Palo Alto schools not top-performing for Latino, low-income students | June 7, 2013 | Palo Alto Weekly | Palo Alto Online |

Palo Alto Weekly

News - June 7, 2013

Palo Alto schools not top-performing for Latino, low-income students

New nonprofit ranks local schools on results with disadvantaged students

by Chris Kenrick

The Palo Alto Unified School District ranks behind nine other Silicon Valley districts in helping Latino students gain proficiency in algebra by eighth grade, according to a new report.

The nonprofit Innovate Public Schools, with offices at the Silicon Valley Community Foundation, analyzed the performance of minority and low-income students in all 54 public-school districts in Santa Clara and San Mateo counties.

The new group says it will issue annual reports spotlighting the best- and worst-performing local schools with respect to their results with disadvantaged students.

In this year's "report card" — Innovate's first — Palo Alto came off as neither best nor worst.

"In Palo Alto Unified, only 28 percent of Latino children are proficient in algebra by eighth grade," said Innovate Public Schools Executive Director Matt Hammer.

"By that metric, Palo Alto ranks 10th out of 36 districts (containing middle schools) in Santa Clara and San Mateo counties and is doing just 9 percent better than Ravenswood School District.

"The top public schools in the Valley are getting twice as many ... Latino kids to proficiency in algebra by eighth grade," Hammer said. One charter school, San Jose's KIPP Heartwood, was the best, with 81 percent of its Latino eighth-graders achieving algebra proficiency.

The top three public-school districts in Latino eighth-grade algebra achievement were Las Lomitas Elementary (67 percent), Los Altos Elementary (43 percent) and Gilroy Unified (38 percent).

On a different metric — preparing Latino students for eligibility for California's four-year public universities — Palo Alto was near the top, ranking second out of 16 local districts with high schools, according to the Innovate report titled "Broken Promises: The Children Left Behind in Silicon Valley Schools."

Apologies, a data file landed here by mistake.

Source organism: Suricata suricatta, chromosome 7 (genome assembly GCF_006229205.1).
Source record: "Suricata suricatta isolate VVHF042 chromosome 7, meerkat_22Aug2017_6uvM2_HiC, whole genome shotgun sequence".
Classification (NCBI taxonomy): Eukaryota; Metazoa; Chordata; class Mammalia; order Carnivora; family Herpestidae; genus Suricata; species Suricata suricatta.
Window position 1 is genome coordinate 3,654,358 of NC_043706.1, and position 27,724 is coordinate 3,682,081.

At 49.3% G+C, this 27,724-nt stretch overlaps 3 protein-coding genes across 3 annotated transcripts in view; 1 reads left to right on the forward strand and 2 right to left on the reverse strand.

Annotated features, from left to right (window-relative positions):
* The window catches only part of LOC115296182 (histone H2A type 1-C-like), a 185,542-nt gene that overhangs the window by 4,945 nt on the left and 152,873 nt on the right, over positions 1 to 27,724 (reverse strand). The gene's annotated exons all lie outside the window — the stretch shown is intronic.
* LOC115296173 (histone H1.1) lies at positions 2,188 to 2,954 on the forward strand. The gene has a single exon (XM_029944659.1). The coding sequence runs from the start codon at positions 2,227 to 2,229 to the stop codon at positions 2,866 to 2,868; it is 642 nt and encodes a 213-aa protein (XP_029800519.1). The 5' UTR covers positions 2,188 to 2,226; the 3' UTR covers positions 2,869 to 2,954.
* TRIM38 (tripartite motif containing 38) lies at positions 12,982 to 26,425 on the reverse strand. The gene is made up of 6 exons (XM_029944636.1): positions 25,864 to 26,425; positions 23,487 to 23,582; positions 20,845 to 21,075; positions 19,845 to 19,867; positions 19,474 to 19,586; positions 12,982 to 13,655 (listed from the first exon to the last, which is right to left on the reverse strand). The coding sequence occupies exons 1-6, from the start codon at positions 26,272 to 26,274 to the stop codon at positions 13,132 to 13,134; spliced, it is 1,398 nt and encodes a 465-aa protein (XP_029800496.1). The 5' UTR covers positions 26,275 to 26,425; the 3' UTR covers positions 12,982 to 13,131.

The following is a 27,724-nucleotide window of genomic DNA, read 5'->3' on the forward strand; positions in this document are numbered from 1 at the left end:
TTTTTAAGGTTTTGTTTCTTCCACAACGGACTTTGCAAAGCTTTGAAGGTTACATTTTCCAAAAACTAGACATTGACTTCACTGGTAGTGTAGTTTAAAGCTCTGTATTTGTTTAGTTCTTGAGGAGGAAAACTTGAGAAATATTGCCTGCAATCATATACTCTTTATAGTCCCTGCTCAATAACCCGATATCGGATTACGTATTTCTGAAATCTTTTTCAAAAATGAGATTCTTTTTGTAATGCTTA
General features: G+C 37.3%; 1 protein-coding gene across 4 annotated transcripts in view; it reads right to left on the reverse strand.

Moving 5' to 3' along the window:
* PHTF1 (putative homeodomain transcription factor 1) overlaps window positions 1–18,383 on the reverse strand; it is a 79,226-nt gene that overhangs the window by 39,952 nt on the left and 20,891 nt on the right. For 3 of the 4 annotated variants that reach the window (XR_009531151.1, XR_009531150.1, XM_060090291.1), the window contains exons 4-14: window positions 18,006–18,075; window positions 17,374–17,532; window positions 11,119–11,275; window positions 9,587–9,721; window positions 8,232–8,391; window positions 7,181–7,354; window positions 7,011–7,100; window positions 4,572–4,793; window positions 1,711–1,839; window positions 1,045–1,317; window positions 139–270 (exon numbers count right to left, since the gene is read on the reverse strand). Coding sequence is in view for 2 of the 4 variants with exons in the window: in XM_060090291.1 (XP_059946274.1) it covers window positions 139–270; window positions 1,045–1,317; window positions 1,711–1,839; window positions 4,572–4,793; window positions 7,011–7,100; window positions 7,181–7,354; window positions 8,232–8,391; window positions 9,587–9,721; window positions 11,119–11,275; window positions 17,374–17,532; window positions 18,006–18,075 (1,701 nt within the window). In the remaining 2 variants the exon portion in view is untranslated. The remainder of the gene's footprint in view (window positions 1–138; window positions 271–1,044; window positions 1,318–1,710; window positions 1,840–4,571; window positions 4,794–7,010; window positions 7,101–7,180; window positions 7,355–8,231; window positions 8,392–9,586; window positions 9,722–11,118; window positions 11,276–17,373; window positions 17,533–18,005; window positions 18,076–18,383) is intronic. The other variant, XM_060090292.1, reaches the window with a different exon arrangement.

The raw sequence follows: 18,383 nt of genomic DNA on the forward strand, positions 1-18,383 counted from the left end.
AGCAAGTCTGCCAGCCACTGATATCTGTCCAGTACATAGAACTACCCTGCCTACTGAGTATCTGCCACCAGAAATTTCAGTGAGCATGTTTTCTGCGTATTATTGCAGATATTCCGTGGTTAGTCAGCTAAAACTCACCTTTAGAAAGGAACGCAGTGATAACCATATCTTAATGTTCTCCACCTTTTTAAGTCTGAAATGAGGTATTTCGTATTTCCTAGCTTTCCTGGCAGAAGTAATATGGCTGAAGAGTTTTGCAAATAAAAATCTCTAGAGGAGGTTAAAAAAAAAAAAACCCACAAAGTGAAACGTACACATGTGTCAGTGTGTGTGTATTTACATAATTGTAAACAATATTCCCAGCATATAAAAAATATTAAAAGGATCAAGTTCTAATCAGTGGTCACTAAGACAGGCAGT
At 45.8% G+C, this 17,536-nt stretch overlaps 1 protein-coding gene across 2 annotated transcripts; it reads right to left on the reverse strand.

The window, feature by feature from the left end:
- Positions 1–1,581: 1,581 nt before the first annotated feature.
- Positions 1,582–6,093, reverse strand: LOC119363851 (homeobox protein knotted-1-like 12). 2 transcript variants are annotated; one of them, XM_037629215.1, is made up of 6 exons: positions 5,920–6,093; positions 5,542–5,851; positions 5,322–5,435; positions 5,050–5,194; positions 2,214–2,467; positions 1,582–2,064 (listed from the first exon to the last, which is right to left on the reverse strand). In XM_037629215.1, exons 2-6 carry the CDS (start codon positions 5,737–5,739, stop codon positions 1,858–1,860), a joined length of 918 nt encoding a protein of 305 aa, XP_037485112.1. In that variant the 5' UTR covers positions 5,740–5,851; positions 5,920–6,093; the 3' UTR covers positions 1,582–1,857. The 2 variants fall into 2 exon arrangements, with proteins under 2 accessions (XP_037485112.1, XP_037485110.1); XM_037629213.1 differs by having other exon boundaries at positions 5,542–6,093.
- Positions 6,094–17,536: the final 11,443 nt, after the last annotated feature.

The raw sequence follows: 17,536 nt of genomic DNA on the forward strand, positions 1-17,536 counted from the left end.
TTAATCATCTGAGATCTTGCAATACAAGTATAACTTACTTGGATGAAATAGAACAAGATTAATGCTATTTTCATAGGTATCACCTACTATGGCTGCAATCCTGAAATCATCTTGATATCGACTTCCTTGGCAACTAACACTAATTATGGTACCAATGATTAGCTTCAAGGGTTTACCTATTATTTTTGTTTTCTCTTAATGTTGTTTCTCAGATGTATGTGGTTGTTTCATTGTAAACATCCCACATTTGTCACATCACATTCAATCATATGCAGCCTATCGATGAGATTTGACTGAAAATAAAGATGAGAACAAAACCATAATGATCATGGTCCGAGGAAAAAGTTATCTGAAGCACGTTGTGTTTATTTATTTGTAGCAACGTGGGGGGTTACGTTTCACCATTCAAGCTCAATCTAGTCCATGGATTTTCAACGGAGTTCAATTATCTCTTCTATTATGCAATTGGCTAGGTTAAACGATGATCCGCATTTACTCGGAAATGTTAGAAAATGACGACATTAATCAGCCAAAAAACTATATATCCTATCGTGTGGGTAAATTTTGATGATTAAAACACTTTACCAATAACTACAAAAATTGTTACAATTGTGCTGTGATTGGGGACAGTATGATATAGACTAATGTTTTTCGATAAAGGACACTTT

Los Gatos-Saratoga Joint Union High School District ranked first among public-school districts, ensuring 61 percent of its Latino seniors graduated with the prerequisites for four-year colleges compared to Palo Alto's 48 percent.

An East Palo Alto charter school, Aspire Phoenix Academy, did even better: 62 percent of its Latino students took the classes required for entrance to a four-year-college.

Charter schools figured prominently among the top-performing schools highlighted in the Innovate report, with four charters among the top 10 elementary schools in Latino Academic Performance Index scores.

Rocketship Education, a charter organization co-founded by Palo Alto resident John Danner, operates many of the top-performing schools cited in the report.

Schools that do well with disadvantaged students tend to set consistently high expectations, Hammer said.

"From kindergarten up, these schools believe all their students can succeed in college and push their students hard. Aspire Phoenix requires students to take community college courses. Summit Prep (in Redwood City) requires at last six Advanced Placement courses.

"Effective schools organize to reach their goals. All focus intensely on tracking students' progress to make sure they get help when they need it — before they lose hope."

San Jose's Alum Rock School District had three of the five top-performing middle schools for Latino algebra proficiency, as well as one of the top-performing elementary schools. That district has launched three new schools in recent years and also has worked cooperatively with charter schools, Hammer said.

East Palo Alto's Ravenswood City School District was represented on two of the "worst-performing" lists.

Ravenswood's Ronald McNair Academy was the lowest-scoring middle school for Latino algebra proficiency in Santa Clara and San Mateo counties, with only 3 percent of its eighth-graders proficient, according to the report.

Two other Ravenswood schools, Green Oaks Academy and Belle Haven Elementary School, were on the list of the 25 lowest-scoring elementary schools in the two counties in the state Academic Performance Index scores for Latino students.

Rocketship two years ago was turned away from opening a K-5 charter school in the Ravenswood district after a 3-2 vote by Ravenswood trustees. Voting in favor of Rocketship were trustees Ana Maria Pulido and Evelyn Barajas-Luis. Voting against Rocketship were Marcelino Lopez, Saree Mading and Sharifa Wilson, accepting the recommendation of Ravenswood Superintendent Maria De La Vega that Rocketship presented an "unsound educational program" that was unlikely to be implemented successfully.

Palo Alto has closely and publicly tracked the performance of its minority and low-income students in recent years, measuring progress against goals set in 2008. Last fall, district statistician Diana Wilmot reported some progress in narrowing the achievement gap.

Palo Alto had earned a "D" in service to minority and low-income students in a March 2012 report published by the Oakland-based Education Trust West, which evaluates how well California's largest school districts serve Latino, African-American and low-income students.

The district also has been sanctioned by the state for having an overrepresentation of minority students in special education. In 2011, Palo Alto was among 17 of California's 1,000 school districts labeled by the state Department of Education as having "significant disproportionality" in special ed.

The Board of Education voted last year to stiffen Palo Alto's high-school graduation requirements, aligning them with the four-year college-prep curriculum effective with the graduating Class of 2016. The move, supported by minority student and parent groups, was aimed at raising expectations for the roughly 20 percent of Palo Alto students who graduate without those prerequisites, with minority and low-income students overrepresented in that group.